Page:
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Today we toured some of Beijing’s most famous landmarks. Everywhere we went, we were a spectacle.

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Tianamen Square

Chinese from all over the countryside take their holiday in Beijing, and many have never before seen Caucasians until such a pilgrimage. We were a spectacle because we were clearly Americans, speaking English, and had two blondish, female children in tow. (Actually, four. There are two other Big Sisters in our travel group.)

Nearly every other person, of China’s billion that we seemed to pass, did a double take upon spying our girls. Of those, about half openly gawked/pointed and came over to us to touch our girls’ hair, pinch their cheeks, fuss over them in Mandarin and proceed to take photos of or with them. They held their hands, hugged them, and one even gave our youngest a big smooch on the cheek. Women eyed my exposed feet in my flip-flops (Hey, it’s in the high 70’s here this week- this Montana mama is wearing sandals!) and a man actually went up to Husband and rubbed his belly, proclaiming, in broken English, “Happy Buddah!”

I guess we’d better get used to sticking out like a sore thumb, it likely won’t get any better once we have Little Man in our arms. I didn’t really think we looked all that different, but it’s good for us to experience being the minority every once in a while. (And now I have a certain Green Day song stuck in my head.) All of the Americans you see in these photos are from our travel group. There are five other families from our agency here with us, they are all from the south and delightful fast friends.

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our youngest daughter, in pink, with her pal from Kentucky in lavender, upstaging the Emperor’s famous abode in the Forbidden City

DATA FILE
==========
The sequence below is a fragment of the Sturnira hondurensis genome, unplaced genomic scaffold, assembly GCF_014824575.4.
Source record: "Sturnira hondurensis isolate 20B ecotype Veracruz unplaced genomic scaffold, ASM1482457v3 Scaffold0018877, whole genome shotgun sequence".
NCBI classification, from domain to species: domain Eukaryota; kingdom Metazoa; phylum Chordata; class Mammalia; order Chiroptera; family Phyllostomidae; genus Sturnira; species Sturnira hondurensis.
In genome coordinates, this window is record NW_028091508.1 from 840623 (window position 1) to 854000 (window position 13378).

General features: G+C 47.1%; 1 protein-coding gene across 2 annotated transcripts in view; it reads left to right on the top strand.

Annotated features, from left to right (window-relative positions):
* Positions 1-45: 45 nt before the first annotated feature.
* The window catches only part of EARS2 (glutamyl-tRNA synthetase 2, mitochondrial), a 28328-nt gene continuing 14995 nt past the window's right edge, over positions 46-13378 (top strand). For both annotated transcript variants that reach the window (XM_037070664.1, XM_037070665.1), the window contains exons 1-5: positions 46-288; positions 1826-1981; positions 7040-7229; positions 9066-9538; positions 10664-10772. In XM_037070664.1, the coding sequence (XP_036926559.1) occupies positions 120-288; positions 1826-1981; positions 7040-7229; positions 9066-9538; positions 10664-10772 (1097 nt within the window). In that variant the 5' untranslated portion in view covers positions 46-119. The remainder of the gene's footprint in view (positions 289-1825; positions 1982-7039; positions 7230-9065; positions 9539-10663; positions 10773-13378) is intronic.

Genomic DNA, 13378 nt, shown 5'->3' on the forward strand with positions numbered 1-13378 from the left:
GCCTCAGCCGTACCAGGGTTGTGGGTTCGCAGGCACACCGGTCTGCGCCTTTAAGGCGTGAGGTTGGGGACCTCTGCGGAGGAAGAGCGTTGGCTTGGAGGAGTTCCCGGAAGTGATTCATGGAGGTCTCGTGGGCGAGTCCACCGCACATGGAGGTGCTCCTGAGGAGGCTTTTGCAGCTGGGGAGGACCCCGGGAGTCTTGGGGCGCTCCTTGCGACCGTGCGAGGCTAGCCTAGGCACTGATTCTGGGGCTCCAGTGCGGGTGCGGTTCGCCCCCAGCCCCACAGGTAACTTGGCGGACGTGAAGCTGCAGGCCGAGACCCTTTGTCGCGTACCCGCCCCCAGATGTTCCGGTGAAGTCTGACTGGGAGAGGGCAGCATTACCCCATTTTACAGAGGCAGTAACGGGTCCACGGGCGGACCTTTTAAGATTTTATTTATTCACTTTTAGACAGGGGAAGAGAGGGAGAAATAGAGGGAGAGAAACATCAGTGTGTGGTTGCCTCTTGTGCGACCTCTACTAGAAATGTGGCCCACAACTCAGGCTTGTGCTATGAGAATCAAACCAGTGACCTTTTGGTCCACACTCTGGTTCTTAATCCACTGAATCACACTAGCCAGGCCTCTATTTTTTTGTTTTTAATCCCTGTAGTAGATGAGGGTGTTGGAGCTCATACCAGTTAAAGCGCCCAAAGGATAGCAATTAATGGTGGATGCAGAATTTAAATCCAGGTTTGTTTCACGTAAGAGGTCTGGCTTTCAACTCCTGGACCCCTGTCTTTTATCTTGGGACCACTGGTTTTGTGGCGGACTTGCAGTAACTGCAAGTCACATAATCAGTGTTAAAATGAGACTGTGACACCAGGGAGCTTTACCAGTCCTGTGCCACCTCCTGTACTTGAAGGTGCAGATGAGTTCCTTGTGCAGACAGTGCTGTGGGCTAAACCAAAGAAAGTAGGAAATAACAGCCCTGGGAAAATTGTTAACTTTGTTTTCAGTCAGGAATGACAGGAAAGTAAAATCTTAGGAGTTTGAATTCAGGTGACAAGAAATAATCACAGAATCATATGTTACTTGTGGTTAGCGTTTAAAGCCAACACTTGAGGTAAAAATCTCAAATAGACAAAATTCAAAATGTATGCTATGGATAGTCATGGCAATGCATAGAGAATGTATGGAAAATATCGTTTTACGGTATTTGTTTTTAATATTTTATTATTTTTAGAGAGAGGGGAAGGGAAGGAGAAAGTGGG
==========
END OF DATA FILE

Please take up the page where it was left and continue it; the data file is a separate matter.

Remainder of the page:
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folks couldn’t get enough of our oldest’s strawberry blonde hair, freckles, and blue eyes

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 although they were very sweet, and quite complimentary, our oldest quickly grew weary of the attention and employed the use of her hood to disguise her hair a bit

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the Forbidden City, where the Emperors lived and worked

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 some of the massive doors into the Forbidden City, customary susperstition encourages Chinese women to rub one of the many gold painted doorknobs as they pass by, thereby ensuring they conceive a son

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 four stars for the public bathrooms we were privileged to visit… the girls beg to differ

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we later took a rickshaw ride to and from a Hutong neighborhood of narrow, winding streets and enjoyed an authentic Chinese meal in a local home

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It’s official: I want a rickshaw.

 

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